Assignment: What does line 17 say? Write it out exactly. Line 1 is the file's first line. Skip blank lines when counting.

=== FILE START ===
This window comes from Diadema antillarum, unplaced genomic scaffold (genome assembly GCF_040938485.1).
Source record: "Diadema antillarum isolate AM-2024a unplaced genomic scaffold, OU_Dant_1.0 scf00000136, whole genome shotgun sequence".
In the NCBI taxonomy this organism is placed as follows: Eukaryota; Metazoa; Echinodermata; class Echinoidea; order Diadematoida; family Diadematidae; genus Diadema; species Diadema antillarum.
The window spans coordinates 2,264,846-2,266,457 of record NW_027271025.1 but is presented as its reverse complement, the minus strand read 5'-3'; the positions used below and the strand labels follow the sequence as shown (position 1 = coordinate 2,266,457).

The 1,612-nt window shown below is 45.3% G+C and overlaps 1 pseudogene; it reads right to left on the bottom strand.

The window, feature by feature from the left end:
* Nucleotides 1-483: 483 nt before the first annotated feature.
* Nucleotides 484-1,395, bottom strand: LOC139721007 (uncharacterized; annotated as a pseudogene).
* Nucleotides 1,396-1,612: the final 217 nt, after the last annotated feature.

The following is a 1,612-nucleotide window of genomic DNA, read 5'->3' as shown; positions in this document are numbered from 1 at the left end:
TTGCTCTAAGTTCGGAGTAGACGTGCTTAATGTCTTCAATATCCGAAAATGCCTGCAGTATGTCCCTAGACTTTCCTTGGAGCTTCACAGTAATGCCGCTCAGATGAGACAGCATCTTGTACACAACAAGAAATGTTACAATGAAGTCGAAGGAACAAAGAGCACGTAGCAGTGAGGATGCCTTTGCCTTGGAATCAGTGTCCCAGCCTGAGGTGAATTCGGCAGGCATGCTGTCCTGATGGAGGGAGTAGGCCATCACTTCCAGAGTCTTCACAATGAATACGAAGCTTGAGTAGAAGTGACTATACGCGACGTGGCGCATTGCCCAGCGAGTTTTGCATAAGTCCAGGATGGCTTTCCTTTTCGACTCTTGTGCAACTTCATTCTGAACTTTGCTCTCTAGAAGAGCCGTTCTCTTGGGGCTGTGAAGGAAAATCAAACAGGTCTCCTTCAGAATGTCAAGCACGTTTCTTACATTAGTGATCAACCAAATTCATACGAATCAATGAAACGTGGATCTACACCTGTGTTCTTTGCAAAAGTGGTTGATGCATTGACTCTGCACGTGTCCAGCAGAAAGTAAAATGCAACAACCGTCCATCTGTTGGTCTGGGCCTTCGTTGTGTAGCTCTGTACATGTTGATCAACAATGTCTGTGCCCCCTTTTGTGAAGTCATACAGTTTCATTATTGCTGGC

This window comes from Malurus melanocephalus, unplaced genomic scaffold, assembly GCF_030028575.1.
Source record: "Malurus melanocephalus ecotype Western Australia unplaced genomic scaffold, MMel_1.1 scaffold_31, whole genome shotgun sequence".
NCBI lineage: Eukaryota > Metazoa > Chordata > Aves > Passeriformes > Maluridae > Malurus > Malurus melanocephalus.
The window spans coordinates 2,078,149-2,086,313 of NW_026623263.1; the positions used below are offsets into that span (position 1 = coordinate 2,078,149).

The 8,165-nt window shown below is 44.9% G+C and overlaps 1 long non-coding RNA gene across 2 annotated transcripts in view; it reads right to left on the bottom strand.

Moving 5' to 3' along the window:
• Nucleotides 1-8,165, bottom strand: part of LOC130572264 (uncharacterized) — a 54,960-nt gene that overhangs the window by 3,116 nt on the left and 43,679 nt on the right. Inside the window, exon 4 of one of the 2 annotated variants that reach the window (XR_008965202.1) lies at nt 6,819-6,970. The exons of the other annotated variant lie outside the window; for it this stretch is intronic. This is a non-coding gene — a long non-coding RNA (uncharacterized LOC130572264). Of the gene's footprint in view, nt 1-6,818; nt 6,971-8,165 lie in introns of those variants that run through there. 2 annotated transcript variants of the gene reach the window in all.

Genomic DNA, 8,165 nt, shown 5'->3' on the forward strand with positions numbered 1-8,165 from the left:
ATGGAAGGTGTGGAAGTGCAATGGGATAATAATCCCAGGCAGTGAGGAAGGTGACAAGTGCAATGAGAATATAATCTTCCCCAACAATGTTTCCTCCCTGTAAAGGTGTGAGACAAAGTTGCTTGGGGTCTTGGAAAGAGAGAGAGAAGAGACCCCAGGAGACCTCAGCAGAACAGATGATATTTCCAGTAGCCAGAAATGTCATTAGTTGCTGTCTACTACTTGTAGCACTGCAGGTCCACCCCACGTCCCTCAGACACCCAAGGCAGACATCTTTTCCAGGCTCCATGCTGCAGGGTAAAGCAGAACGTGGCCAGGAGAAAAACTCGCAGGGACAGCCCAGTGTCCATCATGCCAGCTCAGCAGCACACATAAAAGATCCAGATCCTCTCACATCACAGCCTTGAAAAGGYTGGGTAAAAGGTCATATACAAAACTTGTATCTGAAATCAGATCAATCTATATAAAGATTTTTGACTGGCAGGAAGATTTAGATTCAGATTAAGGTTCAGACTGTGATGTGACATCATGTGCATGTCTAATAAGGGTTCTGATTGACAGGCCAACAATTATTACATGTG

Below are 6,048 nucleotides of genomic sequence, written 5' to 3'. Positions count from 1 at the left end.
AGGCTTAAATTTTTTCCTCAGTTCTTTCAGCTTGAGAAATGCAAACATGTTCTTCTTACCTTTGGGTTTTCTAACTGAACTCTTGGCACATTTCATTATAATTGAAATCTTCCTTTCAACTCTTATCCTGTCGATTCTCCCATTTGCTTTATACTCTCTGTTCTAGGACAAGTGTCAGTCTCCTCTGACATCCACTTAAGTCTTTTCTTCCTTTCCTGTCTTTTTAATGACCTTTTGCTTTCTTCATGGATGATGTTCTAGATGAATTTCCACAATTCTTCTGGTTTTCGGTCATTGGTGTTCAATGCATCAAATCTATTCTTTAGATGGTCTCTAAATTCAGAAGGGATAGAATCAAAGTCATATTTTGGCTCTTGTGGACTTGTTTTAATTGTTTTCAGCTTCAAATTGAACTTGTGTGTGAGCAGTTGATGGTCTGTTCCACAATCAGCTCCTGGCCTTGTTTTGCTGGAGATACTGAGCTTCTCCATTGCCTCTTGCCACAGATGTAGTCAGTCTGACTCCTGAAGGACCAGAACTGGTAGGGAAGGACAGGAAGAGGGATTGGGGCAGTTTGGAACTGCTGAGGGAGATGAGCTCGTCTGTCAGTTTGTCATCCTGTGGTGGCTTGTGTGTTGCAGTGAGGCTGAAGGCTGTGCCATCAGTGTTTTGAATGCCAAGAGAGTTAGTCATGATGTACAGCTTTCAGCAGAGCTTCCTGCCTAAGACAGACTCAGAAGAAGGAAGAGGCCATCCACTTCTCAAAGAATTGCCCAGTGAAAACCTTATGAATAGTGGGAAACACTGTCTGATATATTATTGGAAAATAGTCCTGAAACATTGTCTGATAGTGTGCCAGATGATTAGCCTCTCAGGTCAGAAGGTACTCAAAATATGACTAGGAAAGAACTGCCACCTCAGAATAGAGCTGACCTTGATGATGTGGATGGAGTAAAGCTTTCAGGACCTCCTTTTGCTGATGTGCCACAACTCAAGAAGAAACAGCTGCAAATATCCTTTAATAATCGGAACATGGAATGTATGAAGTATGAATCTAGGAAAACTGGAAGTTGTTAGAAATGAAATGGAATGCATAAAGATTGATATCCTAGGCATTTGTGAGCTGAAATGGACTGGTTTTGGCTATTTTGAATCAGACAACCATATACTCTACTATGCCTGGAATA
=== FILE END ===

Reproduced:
Moving 5' to 3' along the window: